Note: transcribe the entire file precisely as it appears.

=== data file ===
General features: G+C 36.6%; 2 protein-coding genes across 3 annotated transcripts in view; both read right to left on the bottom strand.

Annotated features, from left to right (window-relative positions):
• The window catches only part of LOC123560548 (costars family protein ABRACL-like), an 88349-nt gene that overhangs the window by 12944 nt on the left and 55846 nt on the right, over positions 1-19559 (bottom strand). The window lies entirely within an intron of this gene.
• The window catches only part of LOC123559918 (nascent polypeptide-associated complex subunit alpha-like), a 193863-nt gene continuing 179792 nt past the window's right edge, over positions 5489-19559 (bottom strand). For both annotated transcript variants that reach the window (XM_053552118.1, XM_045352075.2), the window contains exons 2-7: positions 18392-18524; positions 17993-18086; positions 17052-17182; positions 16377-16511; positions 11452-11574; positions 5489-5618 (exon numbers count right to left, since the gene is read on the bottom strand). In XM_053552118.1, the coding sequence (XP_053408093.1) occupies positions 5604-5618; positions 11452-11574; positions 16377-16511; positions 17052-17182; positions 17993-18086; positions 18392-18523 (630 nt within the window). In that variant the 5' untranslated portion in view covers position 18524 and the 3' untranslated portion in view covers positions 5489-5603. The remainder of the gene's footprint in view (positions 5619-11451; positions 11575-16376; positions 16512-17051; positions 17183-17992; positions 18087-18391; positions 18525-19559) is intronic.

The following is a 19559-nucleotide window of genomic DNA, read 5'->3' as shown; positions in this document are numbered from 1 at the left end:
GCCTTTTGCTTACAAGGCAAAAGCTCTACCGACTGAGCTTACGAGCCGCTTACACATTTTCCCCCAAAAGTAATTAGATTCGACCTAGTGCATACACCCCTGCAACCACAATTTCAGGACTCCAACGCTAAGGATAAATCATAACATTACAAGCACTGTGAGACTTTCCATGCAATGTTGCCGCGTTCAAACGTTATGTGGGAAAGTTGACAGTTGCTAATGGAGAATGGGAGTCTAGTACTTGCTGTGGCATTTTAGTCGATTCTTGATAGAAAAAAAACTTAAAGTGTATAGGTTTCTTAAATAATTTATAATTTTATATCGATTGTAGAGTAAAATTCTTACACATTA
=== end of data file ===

General features: G+C 36.6%; 2 protein-coding genes across 3 annotated transcripts in view; both read right to left on the bottom strand.

Annotated features, from left to right (window-relative positions):
• The window catches only part of LOC123560548 (costars family protein ABRACL-like), an 88349-nt gene that overhangs the window by 12944 nt on the left and 55846 nt on the right, over positions 1-19559 (bottom strand). The window lies entirely within an intron of this gene.
• The window catches only part of LOC123559918 (nascent polypeptide-associated complex subunit alpha-like), a 193863-nt gene continuing 179792 nt past the window's right edge, over positions 5489-19559 (bottom strand). For both annotated transcript variants that reach the window (XM_053552118.1, XM_045352075.2), the window contains exons 2-7: positions 18392-18524; positions 17993-18086; positions 17052-17182; positions 16377-16511; positions 11452-11574; positions 5489-5618 (exon numbers count right to left, since the gene is read on the bottom strand). In XM_053552118.1, the coding sequence (XP_053408093.1) occupies positions 5604-5618; positions 11452-11574; positions 16377-16511; positions 17052-17182; positions 17993-18086; positions 18392-18523 (630 nt within the window). In that variant the 5' untranslated portion in view covers position 18524 and the 3' untranslated portion in view covers positions 5489-5603. The remainder of the gene's footprint in view (positions 5619-11451; positions 11575-16376; positions 16512-17051; positions 17183-17992; positions 18087-18391; positions 18525-19559) is intronic.

The following is a 19559-nucleotide window of genomic DNA, read 5'->3' as shown; positions in this document are numbered from 1 at the left end:
GCCTTTTGCTTACAAGGCAAAAGCTCTACCGACTGAGCTTACGAGCCGCTTACACATTTTCCCCCAAAAGTAATTAGATTCGACCTAGTGCATACACCCCTGCAACCACAATTTCAGGACTCCAACGCTAAGGATAAATCATAACATTACAAGCACTGTGAGACTTTCCATGCAATGTTGCCGCGTTCAAACGTTATGTGGGAAAGTTGACAGTTGCTAATGGAGAATGGGAGTCTAGTACTTGCTGTGGCATTTTAGTCGATTCTTGATAGAAAAAAAACTTAAAGTGTATAGGTTTCTTAAATAATTTATAATTTTATATCGATTGTAGAGTAAAATTCTTACACATTA